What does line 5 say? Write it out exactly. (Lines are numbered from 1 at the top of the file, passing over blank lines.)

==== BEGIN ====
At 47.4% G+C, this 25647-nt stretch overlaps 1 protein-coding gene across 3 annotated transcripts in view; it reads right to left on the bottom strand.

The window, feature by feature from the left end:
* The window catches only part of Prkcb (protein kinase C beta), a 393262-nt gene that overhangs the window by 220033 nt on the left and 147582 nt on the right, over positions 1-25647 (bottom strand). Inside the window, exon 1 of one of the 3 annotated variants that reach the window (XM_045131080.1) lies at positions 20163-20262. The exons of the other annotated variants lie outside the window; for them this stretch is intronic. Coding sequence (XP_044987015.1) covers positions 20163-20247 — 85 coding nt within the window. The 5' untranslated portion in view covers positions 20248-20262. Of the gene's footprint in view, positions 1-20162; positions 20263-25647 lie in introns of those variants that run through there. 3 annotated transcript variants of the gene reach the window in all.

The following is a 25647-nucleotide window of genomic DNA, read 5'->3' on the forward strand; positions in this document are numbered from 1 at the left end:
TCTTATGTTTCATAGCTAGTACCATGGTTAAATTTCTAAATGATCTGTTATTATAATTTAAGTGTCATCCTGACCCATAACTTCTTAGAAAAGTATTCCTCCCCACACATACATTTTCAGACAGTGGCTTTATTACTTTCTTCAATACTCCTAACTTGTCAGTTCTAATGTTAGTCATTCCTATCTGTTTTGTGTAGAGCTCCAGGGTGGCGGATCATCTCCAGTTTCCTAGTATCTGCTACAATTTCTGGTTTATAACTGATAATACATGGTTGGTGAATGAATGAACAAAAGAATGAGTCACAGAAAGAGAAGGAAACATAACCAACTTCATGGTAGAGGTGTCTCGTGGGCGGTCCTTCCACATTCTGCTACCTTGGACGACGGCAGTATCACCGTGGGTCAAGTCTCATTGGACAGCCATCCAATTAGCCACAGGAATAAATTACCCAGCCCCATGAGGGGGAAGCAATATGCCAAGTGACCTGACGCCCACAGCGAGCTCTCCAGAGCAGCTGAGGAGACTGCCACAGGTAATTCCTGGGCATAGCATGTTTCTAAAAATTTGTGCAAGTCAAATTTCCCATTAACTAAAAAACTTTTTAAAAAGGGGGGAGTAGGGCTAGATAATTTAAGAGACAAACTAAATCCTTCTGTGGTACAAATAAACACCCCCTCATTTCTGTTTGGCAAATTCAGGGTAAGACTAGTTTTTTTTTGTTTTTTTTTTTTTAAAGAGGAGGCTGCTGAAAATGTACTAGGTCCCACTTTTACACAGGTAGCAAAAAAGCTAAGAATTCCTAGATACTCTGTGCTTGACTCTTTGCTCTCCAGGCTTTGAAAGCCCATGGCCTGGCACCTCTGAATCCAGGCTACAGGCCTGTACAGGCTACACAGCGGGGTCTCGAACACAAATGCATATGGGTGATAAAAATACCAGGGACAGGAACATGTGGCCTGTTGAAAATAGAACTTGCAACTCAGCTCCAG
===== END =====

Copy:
TCTTATGTTTCATAGCTAGTACCATGGTTAAATTTCTAAATGATCTGTTATTATAATTTAAGTGTCATCCTGACCCATAACTTCTTAGAAAAGTATTCCTCCCCACACATACATTTTCAGACAGTGGCTTTATTACTTTCTTCAATACTCCTAACTTGTCAGTTCTAATGTTAGTCATTCCTATCTGTTTTGTGTAGAGCTCCAGGGTGGCGGATCATCTCCAGTTTCCTAGTATCTGCTACAATTTCTGGTTTATAACTGATAATACATGGTTGGTGAATGAATGAACAAAAGAATGAGTCACAGAAAGAGAAGGAAACATAACCAACTTCATGGTAGAGGTGTCTCGTGGGCGGTCCTTCCACATTCTGCTACCTTGGACGACGGCAGTATCACCGTGGGTCAAGTCTCATTGGACAGCCATCCAATTAGCCACAGGAATAAATTACCCAGCCCCATGAGGGGGAAGCAATATGCCAAGTGACCTGACGCCCACAGCGAGCTCTCCAGAGCAGCTGAGGAGACTGCCACAGGTAATTCCTGGGCATAGCATGTTTCTAAAAATTTGTGCAAGTCAAATTTCCCATTAACTAAAAAACTTTTTAAAAAGGGGGGAGTAGGGCTAGATAATTTAAGAGACAAACTAAATCCTTCTGTGGTACAAATAAACACCCCCTCATTTCTGTTTGGCAAATTCAGGGTAAGACTAGTTTTTTTTTGTTTTTTTTTTTTTAAAGAGGAGGCTGCTGAAAATGTACTAGGTCCCACTTTTACACAGGTAGCAAAAAAGCTAAGAATTCCTAGATACTCTGTGCTTGACTCTTTGCTCTCCAGGCTTTGAAAGCCCATGGCCTGGCACCTCTGAATCCAGGCTACAGGCCTGTACAGGCTACACAGCGGGGTCTCGAACACAAATGCATATGGGTGATAAAAATACCAGGGACAGGAACATGTGGCCTGTTGAAAATAGAACTTGCAACTCAGCTCCAG